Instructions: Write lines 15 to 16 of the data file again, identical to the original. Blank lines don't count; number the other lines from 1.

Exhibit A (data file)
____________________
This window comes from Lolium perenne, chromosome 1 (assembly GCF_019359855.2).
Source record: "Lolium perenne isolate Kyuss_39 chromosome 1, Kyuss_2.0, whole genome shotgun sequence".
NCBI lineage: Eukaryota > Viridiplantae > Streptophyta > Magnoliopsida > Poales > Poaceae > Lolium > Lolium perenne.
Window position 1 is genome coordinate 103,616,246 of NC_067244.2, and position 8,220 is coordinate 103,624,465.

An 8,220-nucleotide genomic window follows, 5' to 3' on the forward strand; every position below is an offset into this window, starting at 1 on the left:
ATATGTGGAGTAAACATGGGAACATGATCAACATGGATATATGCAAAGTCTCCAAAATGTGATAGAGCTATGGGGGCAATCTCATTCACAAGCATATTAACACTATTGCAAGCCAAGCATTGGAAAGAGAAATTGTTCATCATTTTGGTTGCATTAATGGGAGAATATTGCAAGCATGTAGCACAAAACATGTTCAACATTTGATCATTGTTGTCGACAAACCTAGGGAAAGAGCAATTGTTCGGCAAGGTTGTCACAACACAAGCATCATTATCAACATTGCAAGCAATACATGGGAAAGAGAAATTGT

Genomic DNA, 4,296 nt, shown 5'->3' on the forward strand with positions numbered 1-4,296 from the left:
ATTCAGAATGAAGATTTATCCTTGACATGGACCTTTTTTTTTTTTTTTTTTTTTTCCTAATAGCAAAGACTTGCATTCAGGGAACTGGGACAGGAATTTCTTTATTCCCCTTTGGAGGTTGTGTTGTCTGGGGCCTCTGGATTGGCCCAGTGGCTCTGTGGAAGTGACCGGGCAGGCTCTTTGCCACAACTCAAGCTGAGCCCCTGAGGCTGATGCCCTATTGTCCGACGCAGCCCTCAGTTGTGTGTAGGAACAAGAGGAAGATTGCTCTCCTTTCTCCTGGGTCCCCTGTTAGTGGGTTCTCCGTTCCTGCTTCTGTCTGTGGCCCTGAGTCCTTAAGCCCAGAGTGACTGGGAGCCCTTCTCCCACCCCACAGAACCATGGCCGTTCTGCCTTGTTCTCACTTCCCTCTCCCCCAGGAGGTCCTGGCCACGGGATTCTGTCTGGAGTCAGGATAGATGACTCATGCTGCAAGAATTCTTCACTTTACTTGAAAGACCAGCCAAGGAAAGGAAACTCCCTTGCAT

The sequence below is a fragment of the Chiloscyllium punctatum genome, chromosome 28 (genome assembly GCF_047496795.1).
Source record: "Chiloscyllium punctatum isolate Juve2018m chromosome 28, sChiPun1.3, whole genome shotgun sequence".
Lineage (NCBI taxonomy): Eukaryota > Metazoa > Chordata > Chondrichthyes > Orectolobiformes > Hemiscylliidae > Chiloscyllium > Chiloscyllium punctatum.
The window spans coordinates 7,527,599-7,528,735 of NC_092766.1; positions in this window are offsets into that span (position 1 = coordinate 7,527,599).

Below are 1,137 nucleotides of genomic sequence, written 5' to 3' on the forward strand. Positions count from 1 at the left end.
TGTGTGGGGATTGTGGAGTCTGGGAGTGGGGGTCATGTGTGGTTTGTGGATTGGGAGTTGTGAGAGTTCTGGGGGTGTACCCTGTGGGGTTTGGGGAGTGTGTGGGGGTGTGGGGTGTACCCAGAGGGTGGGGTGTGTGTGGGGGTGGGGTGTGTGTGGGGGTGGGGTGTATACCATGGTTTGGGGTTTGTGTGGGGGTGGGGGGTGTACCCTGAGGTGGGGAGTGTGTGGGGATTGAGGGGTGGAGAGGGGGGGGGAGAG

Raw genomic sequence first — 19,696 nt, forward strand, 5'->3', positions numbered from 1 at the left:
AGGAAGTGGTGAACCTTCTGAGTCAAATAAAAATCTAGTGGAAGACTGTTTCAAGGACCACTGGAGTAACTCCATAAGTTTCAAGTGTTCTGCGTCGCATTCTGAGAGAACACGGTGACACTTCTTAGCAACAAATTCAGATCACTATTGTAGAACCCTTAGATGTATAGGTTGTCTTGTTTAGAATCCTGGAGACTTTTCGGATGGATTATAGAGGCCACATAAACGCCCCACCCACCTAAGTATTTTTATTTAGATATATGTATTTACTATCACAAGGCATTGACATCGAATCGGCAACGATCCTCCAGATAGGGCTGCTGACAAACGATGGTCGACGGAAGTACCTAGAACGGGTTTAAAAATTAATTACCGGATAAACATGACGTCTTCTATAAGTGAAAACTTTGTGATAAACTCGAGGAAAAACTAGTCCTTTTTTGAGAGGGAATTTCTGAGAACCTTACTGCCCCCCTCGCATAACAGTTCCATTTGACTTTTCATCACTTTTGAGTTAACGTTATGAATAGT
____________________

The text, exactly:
Raw genomic sequence first — 19,696 nt, forward strand, 5'->3', positions numbered from 1 at the left:
AGGAAGTGGTGAACCTTCTGAGTCAAATAAAAATCTAGTGGAAGACTGTTTCAAGGACCACTGGAGTAACTCCATAAGTTTCAAGTGTTCTGCGTCGCATTCTGAGAGAACACGGTGACACTTCTTAGCAACAAATTCAGATCACTATTGTAGAACCCTTAGATGTATAGGTTGTCTTGTTTAGAATCCTGGAGACTTTTCGGATGGATTATAGAGGCCACATAAACGCCCCACCCACCTAAGTATTTTTATTTAGATATATGTATTTACTATCACAAGGCATTGACATCGAATCGGCAACGATCCTCCAGATAGGGCTGCTGACAAACGATGGTCGACGGAAGTACCTAGAACGGGTTTAAAAATTAATTACCGGATAAACATGACGTCTTCTATAAGTGAAAACTTTGTGATAAACTCGAGGAAAAACTAGTCCTTTTTTGAGAGGGAATTTCTGAGAACCTTACTGCCCCCCTCGCATAACAGTTCCATTTGACTTTTCATCACTTTTGAGTTAACGTTATGAATAGT